Jeff, 61, is seen April 2 through a window at his lake house in Embden. Jeff, who was diagnosed with the coronavirus March 22, said he continues to struggle with shortness of breath due to COVID-19.

EMBDEN — The Massachusetts man who tested positive for the coronavirus nearly a month ago while visiting his second home in Somerset County is still grappling with the disease and the question of when he will be able to re-enter society.

Jeff, who is 61 and has asked that his full name be withheld out of fear of reprisal, said in an interview he was retested recently — twice over a 48-hour period — and the results still came back positive. He continues to be a bit short of breath, which has been the primary symptom of his COVID-19 infection.

Jeff, 61, who tested positive for coronavirus, stands April 2 on the deck at his lake house in Embden.

Jeff said he plans to check in again this weekend with doctors in Massachusetts and Maine.

The persistence of the coronavirus beyond the typical 14-day quarantine window is puzzling experts across the globe as they seek to better understand the virus that worldwide had infected more than 2.1 million people and caused the deaths of almost 145,000 as of Thursday afternoon.

“I’m in limbo,” Jeff said in an interview Wednesday evening. “Where do I stand? Am I allowed to go back into society or back home? It’s a gray area, and nobody seems to know about it.”

Globally, experts are still gathering information on when COVID-19 patients are considered recovered and whether they can still transmit the disease. The World Health Organization recently said it was investigating reports that coronavirus patients who initially tested negative have tested positive for the virus days later. The WHO also said this week not all people who recover have the antibodies to fight a second coronavirus infection, meaning not everyone develops immunity after surviving the disease.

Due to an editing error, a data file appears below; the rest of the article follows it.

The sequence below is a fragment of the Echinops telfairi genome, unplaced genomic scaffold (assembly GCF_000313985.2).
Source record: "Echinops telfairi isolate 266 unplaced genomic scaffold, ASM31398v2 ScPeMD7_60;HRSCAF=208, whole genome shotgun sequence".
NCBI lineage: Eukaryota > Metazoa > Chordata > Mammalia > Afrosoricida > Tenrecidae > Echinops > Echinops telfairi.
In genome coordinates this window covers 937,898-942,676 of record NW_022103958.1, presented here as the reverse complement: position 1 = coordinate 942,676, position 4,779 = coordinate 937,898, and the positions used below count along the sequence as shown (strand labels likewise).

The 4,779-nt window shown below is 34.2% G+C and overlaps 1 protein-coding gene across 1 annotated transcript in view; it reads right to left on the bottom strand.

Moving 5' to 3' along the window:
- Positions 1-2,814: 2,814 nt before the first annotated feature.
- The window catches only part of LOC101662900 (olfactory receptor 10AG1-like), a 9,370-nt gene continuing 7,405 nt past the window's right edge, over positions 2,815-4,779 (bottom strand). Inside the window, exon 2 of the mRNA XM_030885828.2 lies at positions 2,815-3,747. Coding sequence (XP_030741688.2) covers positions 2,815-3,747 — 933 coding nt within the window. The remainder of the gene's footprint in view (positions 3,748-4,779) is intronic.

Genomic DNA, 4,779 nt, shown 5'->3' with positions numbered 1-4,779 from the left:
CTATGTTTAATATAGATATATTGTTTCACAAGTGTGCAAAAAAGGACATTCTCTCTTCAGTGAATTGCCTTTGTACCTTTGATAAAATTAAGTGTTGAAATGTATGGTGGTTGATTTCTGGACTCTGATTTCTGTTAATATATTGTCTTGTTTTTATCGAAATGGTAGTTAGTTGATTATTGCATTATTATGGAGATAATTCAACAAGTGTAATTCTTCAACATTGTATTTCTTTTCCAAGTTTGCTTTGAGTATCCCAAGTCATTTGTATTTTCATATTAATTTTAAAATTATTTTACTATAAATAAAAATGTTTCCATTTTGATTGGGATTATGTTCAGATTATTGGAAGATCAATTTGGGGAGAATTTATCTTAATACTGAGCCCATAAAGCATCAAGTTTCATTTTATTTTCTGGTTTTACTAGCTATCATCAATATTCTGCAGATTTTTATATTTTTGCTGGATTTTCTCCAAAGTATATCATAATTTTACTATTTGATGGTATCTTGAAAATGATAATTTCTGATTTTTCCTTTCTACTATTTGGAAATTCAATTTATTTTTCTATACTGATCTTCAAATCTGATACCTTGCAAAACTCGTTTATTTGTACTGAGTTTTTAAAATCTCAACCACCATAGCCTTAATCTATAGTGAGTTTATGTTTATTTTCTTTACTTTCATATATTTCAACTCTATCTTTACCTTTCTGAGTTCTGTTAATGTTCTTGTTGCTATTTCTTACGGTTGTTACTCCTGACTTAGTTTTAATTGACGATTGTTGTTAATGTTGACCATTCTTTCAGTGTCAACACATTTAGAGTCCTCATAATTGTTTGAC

WHO guidelines say clinically recovered patients who are hospitalized should test negative for the virus twice, at least 24 hours apart.

But questions about recovered patients and the lingering presence of the virus have existed for more than a month, after Chinese patients who survived the initial outbreak tested positive a second time, even after being discharged from hospitals.

Jeff’s initial positive test came the morning of Sunday, March 22, from Redington-Fairview General Hospital in Skowhegan. He said he had begun feeling severe shortness of breath March 18.

Jeff, who announced his coronavirus diagnosis on a Boston radio show last month, was in Maine visiting his lake house with his family when he was diagnosed with COVID-19. His family then left for Massachusetts while he quarantined in Embden with his 18-year-old son, who has not contracted the virus.

Jeff, who said his only major symptom has been shortness of breath, said he has tried to maintain a positive attitude while maintaining regular intake of food and liquids, going for a daily walk and getting plenty of sleep.

Jeff, 61, walks a wooded area near his lake house in Embden. Diagnosed with the coronavirus March 22, Jeff, said he continues to struggle with shortness of breath due to COVID-19. He said he remains active, including a daily walk of up to 3 miles.

But the shortness of breath continued after the 14-day mark. Jeff was retested for coronavirus Saturday, April 4, and Monday, April 6, and the results were still positive. He has received a number of additional chest exams, including cardio and blood pressure readings and a chest X-ray. All have returned good results.

Jeff said Wednesday evening he has noticed improvement in his breathing and feels “95% better.” He is due to check in with his doctors Saturday on possible next steps and whether he should be tested again.

“I’m just waiting this thing out,” Jeff said. “It does make you wonder, medically, at what point are you healthy enough to go back out into society? How long does this thing last?”

Jeff said he considers himself fortunate to have had only a mild coronavirus symptom while being quarantined at his secluded lake house in Embden, and is “counting my blessings” as he looks forward to a full recovery — whenever that comes.

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